by Jeffrey Hatcher
January 8-30, 1999
Directed by Rhonda Clark
It's the 1990's - a woman is
rescued from the North Atlantic wearing 1900's clothing and she will only say one word:
Titanic. No one can believe her story but by the play's end, everyone's identity will be
in question. Mystery continues on the high seas in this chilling drama by the author of
last season's hit Three Viewings.
Prepare to listen in as
playwright Hatcher probes the reasons for the long-running contemporary obsession with the
disaster, and seems to play with notions of reincarnation and karmic debt. What, something
else about the Titanic? In Jeffrey Hatcher's words: "It's not about the
Titanic...it's about the ice."
FROM THE PLAYWRIGHT
The idea for the play came about
during an automobile trip from Colorado to Minnesota in August of 1991. Stopping one
evening in South Dakota, I started to read to read a biography of William Godwin. Godwin
was one of the most influential writers of the early 19th century. In 1826, a news item
out of Switzerland caught his eye. The frozen body of a man had been recovered in the
Alps. When defrosted, he revived and explained that he was an Englishman who had been
caught in an avalanche in 1660. Godwin made frantic attempts to reach Switzerland, in
hopes of being able to arrange a personal interview with the 200-year-old iceman. Of
course, it was a hoax, but Godwin -- rational, Age of Enlightenment, non-believer William
Godwin -- believed in it.
The next day, as we drove through the
Badlands of South Dakota, I stopped at a 7-11 to fill our gas tank. As I was paying at the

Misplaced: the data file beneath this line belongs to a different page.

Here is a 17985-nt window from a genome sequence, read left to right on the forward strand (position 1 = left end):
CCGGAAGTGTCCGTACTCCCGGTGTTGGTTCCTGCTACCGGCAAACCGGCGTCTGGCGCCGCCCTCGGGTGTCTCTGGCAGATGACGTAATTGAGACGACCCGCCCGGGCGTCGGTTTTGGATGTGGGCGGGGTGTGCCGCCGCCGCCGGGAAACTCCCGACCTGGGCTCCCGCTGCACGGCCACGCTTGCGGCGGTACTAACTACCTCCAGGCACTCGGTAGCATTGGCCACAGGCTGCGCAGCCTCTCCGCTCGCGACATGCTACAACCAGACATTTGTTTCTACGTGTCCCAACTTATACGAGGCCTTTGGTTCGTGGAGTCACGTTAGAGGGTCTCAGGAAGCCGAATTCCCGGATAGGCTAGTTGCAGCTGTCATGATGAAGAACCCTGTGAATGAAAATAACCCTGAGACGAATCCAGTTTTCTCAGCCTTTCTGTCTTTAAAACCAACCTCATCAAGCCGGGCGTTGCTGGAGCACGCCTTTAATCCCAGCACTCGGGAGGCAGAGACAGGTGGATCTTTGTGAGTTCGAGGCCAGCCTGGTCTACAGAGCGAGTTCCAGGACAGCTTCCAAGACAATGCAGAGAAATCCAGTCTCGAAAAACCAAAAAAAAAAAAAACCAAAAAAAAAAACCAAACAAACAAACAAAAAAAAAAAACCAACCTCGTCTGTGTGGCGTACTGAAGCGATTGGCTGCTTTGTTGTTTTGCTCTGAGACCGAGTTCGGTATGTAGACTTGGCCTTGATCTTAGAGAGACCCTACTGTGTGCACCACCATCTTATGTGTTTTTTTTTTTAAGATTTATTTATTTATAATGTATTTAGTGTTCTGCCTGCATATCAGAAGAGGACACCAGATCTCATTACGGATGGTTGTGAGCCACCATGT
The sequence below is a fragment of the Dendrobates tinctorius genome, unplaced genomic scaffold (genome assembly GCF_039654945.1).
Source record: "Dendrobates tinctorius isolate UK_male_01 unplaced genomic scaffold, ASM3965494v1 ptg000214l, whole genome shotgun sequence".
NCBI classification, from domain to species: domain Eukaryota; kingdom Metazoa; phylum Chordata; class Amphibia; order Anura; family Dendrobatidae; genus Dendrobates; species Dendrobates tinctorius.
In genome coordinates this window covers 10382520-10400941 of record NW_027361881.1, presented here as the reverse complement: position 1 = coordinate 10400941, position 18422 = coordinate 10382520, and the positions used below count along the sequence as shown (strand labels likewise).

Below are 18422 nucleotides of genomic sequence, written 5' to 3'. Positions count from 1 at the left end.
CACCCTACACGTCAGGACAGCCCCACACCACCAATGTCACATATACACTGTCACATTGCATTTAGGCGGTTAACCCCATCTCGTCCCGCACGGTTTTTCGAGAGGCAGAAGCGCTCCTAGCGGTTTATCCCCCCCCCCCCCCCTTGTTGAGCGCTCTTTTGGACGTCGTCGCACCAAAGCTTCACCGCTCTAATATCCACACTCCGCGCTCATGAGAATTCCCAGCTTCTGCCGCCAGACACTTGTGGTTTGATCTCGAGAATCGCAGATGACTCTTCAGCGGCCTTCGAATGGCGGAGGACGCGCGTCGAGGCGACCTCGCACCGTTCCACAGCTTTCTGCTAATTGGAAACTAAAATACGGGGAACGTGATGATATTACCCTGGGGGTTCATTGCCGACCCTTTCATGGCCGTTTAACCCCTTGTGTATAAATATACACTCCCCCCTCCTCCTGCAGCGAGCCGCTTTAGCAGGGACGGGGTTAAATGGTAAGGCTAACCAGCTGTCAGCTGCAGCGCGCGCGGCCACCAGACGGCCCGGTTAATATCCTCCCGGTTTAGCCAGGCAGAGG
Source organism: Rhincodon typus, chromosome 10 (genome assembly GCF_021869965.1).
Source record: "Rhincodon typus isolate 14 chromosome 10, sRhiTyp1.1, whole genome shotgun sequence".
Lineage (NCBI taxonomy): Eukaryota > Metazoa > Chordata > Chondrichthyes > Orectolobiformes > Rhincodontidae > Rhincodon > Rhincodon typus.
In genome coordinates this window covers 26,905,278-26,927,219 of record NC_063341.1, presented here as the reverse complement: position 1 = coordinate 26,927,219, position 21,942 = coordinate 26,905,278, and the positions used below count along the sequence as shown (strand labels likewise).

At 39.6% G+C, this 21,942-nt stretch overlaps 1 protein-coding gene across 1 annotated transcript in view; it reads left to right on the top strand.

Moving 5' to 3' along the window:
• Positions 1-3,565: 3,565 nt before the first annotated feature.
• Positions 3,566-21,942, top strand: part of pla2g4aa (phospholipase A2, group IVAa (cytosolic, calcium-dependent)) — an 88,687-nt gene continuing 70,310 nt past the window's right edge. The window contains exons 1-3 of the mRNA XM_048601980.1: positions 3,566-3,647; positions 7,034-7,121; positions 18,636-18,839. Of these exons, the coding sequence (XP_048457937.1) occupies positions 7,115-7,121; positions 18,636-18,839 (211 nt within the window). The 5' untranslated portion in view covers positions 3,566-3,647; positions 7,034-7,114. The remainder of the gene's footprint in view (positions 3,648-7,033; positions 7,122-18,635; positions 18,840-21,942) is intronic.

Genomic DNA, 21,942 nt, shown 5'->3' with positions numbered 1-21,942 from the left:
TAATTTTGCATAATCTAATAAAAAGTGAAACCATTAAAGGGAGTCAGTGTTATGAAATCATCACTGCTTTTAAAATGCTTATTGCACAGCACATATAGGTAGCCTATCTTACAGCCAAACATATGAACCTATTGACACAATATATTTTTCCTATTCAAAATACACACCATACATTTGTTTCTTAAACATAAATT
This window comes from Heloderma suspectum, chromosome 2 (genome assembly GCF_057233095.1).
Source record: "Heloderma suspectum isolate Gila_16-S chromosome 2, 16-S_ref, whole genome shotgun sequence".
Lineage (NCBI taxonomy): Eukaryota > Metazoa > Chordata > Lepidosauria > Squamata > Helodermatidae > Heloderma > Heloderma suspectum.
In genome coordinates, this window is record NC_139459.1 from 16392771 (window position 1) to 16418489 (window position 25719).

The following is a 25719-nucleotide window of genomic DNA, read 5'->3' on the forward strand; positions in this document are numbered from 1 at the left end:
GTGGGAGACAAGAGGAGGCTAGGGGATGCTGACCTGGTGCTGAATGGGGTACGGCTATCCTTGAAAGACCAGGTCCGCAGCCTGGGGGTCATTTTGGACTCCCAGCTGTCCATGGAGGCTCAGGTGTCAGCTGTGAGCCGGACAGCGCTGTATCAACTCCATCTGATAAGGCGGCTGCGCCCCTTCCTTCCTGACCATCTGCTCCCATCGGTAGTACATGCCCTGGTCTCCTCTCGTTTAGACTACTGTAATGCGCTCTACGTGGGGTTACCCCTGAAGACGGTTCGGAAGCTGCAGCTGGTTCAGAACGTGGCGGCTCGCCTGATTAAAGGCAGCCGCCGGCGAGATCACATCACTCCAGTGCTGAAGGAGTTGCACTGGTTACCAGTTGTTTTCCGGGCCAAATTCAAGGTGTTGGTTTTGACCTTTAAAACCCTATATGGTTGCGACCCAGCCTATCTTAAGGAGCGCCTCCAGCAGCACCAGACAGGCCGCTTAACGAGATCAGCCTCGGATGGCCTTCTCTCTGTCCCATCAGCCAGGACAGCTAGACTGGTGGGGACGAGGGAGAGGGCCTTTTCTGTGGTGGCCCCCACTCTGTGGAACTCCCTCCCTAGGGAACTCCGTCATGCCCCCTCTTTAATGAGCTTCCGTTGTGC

counter, I looked down at a rack of tabloids and saw a headline on the cover of The Weekly
World News, which read "Titanic Survivor Found on Iceberg." The paper told the
story of a woman who had been found floating on an iceberg in the North Atlantic.
There are times when you go searching
for a play idea. But on rare occasions, an idea will come galloping towards you unbidden,
leaping at you like a wet yellow Lab, knocking you to the ground and licking your face
until you begin to type. SCOTLAND ROAD came to me that way. Within a few days, I had my
own interior "pitch": A mysterious woman with a secret. A rational man desperate
to believe. A locked room. Some twists, some turns. An iceberg. The Titanic. [Since its
first production at Cincinnati Playhouse in the Park, SCOTLAND ROAD has] become my most
produced play, with stagings as far away as Santiago and Berlin.
Whatever the film, book, or play
(about the Titanic), the story has always been about the sinking. It's never about how we think
about the sinking; why the Titanic has become an obsession. What draws a person
into an obsessive web? What's so missing in a person's life that it can only be found in
nostalgia for a disaster they never knew? As far as obsession goes, I'm just in the crowd
watching from the dock; true believers are on board.
-- Excerpted from an
article by Jeffrey Hatcher in In Theatre Magazine, January 30, 1998.
SPECIAL THANKS TO:
NCS Medical Equipment - Mathis Brothers Furniture - Cort Furniture Rental - Jon Womastek -
Doobie Potter - Marcellus Hankins - Terry Veal - Vikki Simer - Robert Erwin - Randy Gouge
Produced by special arrangement with
Dramatists Play Service, Inc.